TORONTO - The 48th Highlanders Pipe and Drum Band is ready for one of the oldest traditions in the NHL.
Master warrant officers Iain Lang and Chris Reesor will lead the group on to the ice on Saturday before the Toronto Maple Leafs' home opener against the Ottawa Senators as part of a ceremony that's over 80 years old.
"There's a few jobs every year that everybody enjoys doing and it's definitely one of the ones on the top, that people anticipate throughout the year," said Lang, the band's musical director and pipe major.
Although it's a much-anticipated and high-profile event, nerves are rarely an issue for the band, which is a mix of active members of the 48th Highlanders, retirees from the Canadian Forces, as well as police officers and other emergency personnel.
"We're not really there that long and you're out on the ice for seven or 10 minutes and then you're off," Lang said. "And while you're out there for those minutes, it's not nerve-wracking but you've got a job to do and you're thinking about what you're doing and then it's done.
"It goes by really fast, it's not like seven minutes that seem to take forever and last a lifetime. It's the opposite."
The relationship between the Toronto-based regiment and the Maple Leafs dates back to 1931. Owner Conn Smythe and team president Jack Bickell were brainstorming ideas to add flair to the opening ceremonies of Maple Leaf Gardens, Toronto's new hockey arena.
Bickell, who'd served overseas with the 48th Highlanders in the First World War, suggested the regiment's pipe and drums and its military band to add a sense of ceremony to the proceedings. Smythe, a veteran of both World Wars, readily agreed. The 48th Highlanders have not missed a Leafs' home opener since.
"The Pipes and Drums members really enjoy the relationship that we have with the Maple Leafs Sports and Entertainment organization and that we've been able to maintain this tradition even with the move to the new facility, the Air Canada Centre," said Reesor, the band's drum major. "That they themselves are the ones that want to maintain this tradition in addition to ourselves is quite thrilling, actually."
Although the ceremony has deep historical roots, the band tries to vary its musical selections. Alexander Muir's "The Maple Leaf Forever" is always played, but otherwise the 48th Highlanders try to keep the performance fresh.
"We just pick another static piece to play with the military band, the brass-reed band," said Lang. "Anything we play out there is well-rehearsed so it's not difficult. All of the musical hurdles are done and over with before you ever get to the ice."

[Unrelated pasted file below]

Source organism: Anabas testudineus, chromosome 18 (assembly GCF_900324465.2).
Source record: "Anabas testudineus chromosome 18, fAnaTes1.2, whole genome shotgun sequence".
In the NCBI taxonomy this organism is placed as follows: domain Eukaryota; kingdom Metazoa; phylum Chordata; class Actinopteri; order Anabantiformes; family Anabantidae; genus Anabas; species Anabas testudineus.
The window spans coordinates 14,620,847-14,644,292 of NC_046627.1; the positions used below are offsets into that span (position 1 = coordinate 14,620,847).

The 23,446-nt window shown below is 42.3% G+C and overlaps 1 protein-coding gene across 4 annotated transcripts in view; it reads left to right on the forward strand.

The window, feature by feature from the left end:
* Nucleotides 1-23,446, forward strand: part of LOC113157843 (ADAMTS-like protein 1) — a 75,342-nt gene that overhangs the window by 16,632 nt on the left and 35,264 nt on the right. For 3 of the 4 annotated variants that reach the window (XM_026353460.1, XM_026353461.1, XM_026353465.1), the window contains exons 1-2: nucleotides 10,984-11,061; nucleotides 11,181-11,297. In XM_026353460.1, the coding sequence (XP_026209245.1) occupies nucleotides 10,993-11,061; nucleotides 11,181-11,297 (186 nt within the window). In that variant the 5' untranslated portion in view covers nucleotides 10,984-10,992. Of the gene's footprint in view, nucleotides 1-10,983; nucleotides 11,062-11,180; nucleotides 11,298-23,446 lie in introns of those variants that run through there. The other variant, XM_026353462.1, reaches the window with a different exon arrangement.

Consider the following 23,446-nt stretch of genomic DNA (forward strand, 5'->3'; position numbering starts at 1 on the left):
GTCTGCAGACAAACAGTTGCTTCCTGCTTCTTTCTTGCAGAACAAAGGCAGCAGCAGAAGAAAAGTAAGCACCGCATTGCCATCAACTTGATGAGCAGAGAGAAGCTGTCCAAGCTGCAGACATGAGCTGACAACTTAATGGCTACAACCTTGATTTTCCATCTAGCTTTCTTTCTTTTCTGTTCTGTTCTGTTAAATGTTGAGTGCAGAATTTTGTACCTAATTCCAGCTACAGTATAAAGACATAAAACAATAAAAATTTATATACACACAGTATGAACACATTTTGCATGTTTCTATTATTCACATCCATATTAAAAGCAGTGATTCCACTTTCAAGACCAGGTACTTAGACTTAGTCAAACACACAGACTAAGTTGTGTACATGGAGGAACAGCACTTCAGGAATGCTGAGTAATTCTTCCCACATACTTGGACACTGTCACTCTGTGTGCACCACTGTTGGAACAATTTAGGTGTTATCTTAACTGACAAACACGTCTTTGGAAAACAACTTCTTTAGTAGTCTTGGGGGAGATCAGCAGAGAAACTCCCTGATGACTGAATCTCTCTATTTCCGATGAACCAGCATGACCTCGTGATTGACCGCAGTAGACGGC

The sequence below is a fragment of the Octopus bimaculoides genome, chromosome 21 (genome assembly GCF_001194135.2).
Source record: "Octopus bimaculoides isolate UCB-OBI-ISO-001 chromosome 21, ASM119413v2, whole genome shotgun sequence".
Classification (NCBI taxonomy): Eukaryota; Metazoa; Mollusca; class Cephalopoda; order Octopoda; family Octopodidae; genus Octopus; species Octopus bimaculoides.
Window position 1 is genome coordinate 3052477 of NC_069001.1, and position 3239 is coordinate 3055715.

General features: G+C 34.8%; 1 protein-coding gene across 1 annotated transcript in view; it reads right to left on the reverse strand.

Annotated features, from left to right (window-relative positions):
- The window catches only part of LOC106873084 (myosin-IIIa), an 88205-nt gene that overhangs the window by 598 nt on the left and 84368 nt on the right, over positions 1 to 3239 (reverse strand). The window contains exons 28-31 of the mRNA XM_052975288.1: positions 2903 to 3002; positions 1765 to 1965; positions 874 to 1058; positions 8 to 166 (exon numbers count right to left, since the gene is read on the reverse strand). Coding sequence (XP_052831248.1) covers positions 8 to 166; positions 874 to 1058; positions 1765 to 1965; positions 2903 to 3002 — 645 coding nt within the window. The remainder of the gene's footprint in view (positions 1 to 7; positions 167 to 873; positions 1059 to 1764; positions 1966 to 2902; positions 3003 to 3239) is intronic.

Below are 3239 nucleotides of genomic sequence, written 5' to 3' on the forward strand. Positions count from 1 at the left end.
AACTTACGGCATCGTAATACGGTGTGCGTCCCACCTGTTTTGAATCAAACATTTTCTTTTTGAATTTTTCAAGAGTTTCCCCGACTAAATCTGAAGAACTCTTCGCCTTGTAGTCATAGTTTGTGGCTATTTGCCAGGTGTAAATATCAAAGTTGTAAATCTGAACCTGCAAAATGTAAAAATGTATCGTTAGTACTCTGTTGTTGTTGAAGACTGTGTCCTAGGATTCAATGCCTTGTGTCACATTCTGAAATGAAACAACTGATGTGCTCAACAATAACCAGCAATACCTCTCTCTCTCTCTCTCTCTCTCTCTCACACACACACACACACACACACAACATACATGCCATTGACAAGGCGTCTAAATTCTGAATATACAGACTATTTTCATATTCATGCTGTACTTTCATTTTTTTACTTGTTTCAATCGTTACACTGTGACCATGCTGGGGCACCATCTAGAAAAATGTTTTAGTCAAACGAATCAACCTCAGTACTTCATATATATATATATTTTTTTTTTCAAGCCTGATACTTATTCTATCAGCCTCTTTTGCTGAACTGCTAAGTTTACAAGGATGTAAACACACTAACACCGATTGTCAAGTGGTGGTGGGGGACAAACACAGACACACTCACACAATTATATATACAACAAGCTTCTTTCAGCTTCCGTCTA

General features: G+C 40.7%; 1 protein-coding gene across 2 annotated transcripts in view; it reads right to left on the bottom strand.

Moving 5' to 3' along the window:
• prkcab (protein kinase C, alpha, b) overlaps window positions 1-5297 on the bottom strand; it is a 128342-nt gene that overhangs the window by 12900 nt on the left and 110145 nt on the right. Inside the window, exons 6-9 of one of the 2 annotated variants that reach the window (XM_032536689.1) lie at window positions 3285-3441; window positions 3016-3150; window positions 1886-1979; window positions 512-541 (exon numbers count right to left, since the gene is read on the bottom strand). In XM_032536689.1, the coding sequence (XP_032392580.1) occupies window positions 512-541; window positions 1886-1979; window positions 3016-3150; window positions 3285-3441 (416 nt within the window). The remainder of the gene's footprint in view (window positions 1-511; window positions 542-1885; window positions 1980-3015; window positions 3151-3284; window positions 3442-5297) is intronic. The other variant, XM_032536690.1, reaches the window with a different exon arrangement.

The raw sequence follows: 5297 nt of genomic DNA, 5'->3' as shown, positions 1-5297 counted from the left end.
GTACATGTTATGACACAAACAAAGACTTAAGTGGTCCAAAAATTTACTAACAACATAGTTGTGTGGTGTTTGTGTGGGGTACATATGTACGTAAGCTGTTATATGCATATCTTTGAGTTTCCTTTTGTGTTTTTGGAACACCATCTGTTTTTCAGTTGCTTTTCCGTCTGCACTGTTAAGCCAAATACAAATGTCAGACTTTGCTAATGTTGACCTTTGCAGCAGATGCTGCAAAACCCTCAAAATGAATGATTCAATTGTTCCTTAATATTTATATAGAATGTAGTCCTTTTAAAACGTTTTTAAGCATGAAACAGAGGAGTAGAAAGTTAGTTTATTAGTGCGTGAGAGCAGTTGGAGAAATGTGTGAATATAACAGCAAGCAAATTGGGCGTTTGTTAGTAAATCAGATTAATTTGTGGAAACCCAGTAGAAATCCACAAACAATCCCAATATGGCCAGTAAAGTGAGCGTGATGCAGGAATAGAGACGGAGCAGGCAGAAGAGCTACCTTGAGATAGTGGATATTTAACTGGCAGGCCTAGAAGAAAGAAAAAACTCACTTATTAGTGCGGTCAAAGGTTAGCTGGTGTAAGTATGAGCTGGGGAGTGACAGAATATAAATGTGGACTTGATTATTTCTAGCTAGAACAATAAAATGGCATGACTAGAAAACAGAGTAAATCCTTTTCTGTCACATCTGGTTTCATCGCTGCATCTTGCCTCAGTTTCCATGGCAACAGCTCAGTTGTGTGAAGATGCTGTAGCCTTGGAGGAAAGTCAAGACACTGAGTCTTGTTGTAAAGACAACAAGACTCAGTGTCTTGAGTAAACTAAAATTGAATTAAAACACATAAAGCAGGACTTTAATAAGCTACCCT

Of course, there are some unique challenges to marching 50 people in full highland regalia across ice as they maintain a strict formation and play music. Band members have to affix spikes or other devices to the bottom of their boots to grip the ice. During rehearsals they practice short stepping and landing flat footed to help maintain their balance.
Still, accidents have occurred. In the early 1990s one band member bought new strips for his boots before the performance, but they fell off one by one with each step he took on the ice.
"Of course, because we go out there right after the flood, after they've done their warm-up skate they go out and flood the ice, so there's still water setting up and freezing while we're out there," said Reesor, laughing. "All those pieces that he left behind were now frozen in the ice and we're standing down waiting for the opening ceremonies to finish.
"I think it was (goaltender Felix) Potvin was in the crease chopping away trying to get this thing out of his crease so it wasn't a hindrance for the game."
Falls, however, are rare. The two master warrant officers could only remember one band member falling in their combined 50 years with the band.
Both Lang and Reesor have strong memories of their first time on the ice.
"Scary. Harrowing. You're out there, you know you're on national television and you're trying to march on the ice," said Reesor, who's been with the 48th Highlanders for 23 years. "You're trying to play, you're trying to watch your dressing, you're trying to concentrate on what's going on, and you're trying not to slip and fall down on national television."
Lang, who debuted with the band at Maple Leaf Gardens in October 1982 as a boy piper, tried to focus on the task at hand but was struck by the significance of playing in the historic arena.
"I don't remember being terrified, I remember being in awe of playing in the building," said Lang. "You're so focused on what you're doing and at that point in time I was still pretty young, so there was lots of guidance from the older guys. It was just another band job, really."